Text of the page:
Opening up a savings account is a crucial step for you, especially if you want to gain control over your finances. Saving money is a big part of any financial plan, but there are many different savings accounts with different fees and interest rates, making it hard to choose one.
A guaranteed interest account (GIA) is one of the options for an interest account to open if you want to save money for a directed purchase or use it as an emergency fund. Guaranteed interest accounts also come with certain tax advantages.
But there’s a lot to unravel here, and we haven’t even mentioned investments. So let’s see how this savings account works, what it offers, and how you can use it.
What Is a Guaranteed Return?
To better understand these interest accounts, you must understand a guaranteed return. When an investment offers a fixed rate of return, no matter what happens to the market, this is a guaranteed return.
Therefore, you will earn the same interest income whether you earn or lose money on the market. Not all investment plans offer a guaranteed return. For example, if you want to create investment strategies based on stocks, you will not receive the guaranteed income as the stock value changes.
Before making investment decisions, establish clear investment objectives and learn more about a guaranteed return and the market you plan to invest in.
What Is a Guaranteed Interest Account (GIA)?
A guaranteed interest account (GIA) is a savings account that provides a guaranteed interest rate for a specific period. The guaranteed interest rate is locked for as long as you have your account, and it can’t be changed.
Usually, these accounts last for five years or more, but this depends on what you plan to use them for and what different life insurance companies offer. For example, guaranteed interest accounts will not be used the same way for emergency funds and investments.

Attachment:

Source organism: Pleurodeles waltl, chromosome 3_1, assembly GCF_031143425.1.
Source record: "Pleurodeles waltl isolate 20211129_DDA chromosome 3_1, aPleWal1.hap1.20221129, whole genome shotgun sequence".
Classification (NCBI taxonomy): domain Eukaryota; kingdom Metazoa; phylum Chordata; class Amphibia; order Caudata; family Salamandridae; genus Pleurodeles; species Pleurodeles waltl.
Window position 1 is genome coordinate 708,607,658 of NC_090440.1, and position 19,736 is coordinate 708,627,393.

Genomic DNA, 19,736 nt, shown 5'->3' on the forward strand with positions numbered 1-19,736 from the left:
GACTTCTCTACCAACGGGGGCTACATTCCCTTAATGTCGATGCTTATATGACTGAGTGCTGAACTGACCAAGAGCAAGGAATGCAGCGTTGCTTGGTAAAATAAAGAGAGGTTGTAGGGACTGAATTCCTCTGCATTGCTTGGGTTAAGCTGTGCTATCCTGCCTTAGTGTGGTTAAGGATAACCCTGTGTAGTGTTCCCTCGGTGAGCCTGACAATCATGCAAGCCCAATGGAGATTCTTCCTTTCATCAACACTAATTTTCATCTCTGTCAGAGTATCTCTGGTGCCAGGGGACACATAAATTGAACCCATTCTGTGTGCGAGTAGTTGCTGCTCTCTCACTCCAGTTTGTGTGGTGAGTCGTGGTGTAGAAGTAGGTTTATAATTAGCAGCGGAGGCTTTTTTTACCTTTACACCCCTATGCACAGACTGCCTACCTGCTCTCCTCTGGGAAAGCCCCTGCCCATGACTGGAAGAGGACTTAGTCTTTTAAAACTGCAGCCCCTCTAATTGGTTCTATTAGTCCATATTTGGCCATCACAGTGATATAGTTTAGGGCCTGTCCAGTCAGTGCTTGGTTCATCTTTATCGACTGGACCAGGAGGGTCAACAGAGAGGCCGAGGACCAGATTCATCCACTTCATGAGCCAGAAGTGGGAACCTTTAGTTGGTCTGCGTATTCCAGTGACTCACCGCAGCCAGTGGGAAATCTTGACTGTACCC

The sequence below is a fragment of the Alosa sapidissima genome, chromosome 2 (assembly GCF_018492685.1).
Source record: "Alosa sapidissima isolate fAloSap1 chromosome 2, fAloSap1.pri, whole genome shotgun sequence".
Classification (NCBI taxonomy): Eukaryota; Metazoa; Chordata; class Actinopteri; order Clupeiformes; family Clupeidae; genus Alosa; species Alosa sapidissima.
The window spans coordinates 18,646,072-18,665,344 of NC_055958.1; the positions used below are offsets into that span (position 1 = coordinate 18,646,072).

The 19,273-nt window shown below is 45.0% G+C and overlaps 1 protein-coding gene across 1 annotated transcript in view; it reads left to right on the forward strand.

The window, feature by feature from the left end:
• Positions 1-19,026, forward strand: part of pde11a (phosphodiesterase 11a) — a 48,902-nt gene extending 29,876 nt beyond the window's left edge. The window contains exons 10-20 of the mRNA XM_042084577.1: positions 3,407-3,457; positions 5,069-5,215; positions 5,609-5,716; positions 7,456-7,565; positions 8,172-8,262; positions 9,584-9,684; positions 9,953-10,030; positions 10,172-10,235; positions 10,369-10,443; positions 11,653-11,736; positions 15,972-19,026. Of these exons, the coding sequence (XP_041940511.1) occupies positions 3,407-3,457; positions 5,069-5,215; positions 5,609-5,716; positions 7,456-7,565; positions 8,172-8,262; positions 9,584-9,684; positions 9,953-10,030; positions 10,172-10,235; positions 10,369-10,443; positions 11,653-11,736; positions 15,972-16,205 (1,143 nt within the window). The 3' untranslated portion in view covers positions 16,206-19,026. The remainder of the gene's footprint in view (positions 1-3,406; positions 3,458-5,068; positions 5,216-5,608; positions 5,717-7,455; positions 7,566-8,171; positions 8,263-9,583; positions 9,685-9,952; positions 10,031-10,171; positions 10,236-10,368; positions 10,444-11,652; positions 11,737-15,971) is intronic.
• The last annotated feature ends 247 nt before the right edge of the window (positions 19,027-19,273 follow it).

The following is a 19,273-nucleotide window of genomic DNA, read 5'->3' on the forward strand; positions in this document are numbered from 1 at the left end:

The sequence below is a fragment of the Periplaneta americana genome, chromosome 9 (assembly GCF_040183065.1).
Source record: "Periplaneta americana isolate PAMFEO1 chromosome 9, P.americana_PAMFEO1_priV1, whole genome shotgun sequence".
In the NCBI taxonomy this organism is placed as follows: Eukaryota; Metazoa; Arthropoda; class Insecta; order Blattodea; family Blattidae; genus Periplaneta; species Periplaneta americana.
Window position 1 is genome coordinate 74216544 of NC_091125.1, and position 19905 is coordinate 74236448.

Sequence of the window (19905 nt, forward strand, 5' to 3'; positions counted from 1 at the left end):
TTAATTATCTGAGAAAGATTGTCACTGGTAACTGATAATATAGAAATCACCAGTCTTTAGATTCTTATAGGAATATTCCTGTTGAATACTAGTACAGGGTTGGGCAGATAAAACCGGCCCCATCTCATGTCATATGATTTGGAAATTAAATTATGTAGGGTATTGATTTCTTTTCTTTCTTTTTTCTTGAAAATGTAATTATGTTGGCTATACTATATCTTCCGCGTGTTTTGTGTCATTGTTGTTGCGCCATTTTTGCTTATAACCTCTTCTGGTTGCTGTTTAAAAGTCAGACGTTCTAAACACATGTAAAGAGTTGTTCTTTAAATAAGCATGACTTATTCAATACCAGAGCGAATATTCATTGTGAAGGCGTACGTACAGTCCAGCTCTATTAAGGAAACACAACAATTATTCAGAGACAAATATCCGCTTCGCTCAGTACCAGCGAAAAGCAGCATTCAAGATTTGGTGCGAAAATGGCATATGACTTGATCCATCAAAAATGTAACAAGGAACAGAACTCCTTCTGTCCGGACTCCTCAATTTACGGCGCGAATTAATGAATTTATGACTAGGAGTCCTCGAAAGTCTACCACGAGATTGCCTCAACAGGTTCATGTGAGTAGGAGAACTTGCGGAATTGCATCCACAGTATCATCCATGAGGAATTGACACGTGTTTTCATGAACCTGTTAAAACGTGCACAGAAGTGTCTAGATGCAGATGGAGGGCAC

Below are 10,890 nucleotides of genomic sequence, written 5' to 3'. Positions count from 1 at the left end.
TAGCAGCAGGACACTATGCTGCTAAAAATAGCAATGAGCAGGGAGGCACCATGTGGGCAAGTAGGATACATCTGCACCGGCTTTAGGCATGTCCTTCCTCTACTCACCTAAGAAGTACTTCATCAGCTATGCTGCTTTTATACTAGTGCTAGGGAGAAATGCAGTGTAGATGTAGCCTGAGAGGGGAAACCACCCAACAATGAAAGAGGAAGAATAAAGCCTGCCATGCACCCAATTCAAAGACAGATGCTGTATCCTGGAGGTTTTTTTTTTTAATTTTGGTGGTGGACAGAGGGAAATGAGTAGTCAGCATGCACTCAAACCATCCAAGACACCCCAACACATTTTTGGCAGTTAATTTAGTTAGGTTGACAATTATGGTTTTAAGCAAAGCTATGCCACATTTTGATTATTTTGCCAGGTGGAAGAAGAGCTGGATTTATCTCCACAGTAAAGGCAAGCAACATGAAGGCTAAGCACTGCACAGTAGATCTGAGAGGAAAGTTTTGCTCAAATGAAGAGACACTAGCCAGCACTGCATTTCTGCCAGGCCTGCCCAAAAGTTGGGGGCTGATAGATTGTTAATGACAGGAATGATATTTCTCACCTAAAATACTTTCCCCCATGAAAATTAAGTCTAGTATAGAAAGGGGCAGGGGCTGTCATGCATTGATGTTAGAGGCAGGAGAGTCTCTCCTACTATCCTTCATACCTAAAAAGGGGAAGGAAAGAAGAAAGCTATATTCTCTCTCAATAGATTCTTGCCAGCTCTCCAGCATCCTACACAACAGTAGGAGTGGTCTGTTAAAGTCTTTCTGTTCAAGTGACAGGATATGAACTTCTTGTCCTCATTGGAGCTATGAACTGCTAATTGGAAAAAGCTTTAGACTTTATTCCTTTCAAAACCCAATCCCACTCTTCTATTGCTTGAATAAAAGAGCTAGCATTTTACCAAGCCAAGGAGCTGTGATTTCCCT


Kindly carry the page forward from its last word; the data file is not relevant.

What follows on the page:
Interest Rate Risk is Still Present
Although GIAs are low-risk investments, there is some interest rate risk you need to be familiar with. Even though you get a fixed interest rate on your GIA, the market interest rates can fluctuate, which means that the value of your account can go down if the interest rates rise.
If that is the case, investors will look for different opportunities because of the low market value, and they will explore different investment options.
Despite this, GIA is still a low-risk investment. It can’t earn as much money as with stock or mutual funds, but at least it won’t lose the principal, and it’ll have some growth.
Guaranteed Interest Account Isn’t the Only GIA Acronym
Now that you know the basics, we want to set things straight before we proceed any further with the coverage. There are various other financial terms that use the acronym GIA. If you Google GIA (a financial term and not the Gemological Institute of America), you will get:
- Guaranteed interest accounts
- Guaranteed investment accounts
- Guaranteed interest annuity
You are already familiar with the GIAs we are covering here. We’ll just briefly explain the other two terms so you don’t face any confusion if you conduct any further research on the topic.
Guaranteed Investment Account: Brief Overview
A guaranteed investment account is the same as a guaranteed interest account, and the terms can be used interchangeably by different financial institutions and a life insurance company.
Don’t let this confuse you: If you see investment or interest written, these both refer to the same term.
Guaranteed Interest Annuity: Brief Overview